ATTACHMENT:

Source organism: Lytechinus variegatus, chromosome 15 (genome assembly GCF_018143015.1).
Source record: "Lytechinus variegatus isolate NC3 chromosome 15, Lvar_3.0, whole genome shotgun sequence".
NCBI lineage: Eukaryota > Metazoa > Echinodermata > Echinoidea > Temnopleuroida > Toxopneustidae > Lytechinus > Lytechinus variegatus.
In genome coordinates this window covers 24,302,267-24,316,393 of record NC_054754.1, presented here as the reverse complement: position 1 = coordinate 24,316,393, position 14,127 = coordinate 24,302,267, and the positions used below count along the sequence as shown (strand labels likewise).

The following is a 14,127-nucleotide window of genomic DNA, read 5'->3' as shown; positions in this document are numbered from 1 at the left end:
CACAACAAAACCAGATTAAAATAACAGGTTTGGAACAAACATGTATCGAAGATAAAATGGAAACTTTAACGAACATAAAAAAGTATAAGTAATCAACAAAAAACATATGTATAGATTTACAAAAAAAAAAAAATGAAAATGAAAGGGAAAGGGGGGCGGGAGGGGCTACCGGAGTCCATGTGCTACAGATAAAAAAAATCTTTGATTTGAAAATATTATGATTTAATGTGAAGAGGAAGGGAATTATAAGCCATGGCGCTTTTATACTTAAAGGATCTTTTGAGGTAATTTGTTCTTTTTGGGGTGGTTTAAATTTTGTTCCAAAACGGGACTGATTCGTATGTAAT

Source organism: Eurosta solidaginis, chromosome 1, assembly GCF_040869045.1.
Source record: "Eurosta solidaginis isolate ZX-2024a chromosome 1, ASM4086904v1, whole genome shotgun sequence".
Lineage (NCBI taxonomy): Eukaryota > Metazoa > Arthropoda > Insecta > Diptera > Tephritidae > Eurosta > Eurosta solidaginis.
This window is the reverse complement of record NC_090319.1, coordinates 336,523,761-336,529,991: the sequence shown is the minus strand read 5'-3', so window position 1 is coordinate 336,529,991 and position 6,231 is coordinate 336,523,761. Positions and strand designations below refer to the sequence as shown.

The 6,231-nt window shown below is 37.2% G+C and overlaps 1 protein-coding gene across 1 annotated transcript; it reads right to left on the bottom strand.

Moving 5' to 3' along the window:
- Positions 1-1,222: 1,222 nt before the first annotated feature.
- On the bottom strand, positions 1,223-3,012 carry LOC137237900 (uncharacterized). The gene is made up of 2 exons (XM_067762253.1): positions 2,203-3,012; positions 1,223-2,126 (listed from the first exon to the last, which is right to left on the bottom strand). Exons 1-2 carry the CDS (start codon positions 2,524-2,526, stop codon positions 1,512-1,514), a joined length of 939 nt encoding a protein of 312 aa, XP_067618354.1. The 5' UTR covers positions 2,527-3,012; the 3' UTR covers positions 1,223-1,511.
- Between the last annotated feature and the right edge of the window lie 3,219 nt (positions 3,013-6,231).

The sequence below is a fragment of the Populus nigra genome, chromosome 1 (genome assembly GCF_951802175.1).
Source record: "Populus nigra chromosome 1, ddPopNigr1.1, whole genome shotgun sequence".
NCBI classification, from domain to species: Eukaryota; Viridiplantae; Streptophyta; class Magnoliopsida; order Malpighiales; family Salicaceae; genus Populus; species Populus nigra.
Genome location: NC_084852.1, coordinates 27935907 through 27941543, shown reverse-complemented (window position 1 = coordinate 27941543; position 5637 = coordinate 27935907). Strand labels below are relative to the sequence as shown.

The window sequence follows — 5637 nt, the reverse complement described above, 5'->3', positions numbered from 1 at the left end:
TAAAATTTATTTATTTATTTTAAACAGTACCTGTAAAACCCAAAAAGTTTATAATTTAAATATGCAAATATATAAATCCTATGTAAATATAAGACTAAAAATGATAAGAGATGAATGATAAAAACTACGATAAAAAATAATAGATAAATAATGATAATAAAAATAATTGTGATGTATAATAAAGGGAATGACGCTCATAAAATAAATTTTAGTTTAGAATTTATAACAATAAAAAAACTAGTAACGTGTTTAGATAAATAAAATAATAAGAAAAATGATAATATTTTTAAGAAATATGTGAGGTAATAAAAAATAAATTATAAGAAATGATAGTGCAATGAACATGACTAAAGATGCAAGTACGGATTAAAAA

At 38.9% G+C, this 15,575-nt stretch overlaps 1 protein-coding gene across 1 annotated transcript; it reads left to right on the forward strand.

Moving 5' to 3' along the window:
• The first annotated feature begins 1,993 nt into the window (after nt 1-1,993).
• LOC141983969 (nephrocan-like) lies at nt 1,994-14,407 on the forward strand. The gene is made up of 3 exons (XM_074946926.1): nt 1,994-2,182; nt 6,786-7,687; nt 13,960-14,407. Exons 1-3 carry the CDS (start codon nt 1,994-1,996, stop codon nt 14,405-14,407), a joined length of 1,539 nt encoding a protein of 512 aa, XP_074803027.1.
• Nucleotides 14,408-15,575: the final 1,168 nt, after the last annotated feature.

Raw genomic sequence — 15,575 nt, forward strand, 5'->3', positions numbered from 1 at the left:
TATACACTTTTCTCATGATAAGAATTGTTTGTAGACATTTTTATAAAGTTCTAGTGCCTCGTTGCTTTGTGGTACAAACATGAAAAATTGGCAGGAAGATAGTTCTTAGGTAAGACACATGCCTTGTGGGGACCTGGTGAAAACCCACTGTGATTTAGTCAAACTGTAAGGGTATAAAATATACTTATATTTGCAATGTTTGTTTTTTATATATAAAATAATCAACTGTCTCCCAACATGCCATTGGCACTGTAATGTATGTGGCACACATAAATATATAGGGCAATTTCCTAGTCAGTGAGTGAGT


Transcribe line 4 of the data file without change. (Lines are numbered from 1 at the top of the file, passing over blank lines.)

In genome coordinates this window covers 24,302,267-24,316,393 of record NC_054754.1, presented here as the reverse complement: position 1 = coordinate 24,316,393, position 14,127 = coordinate 24,302,267, and the positions used below count along the sequence as shown (strand labels likewise).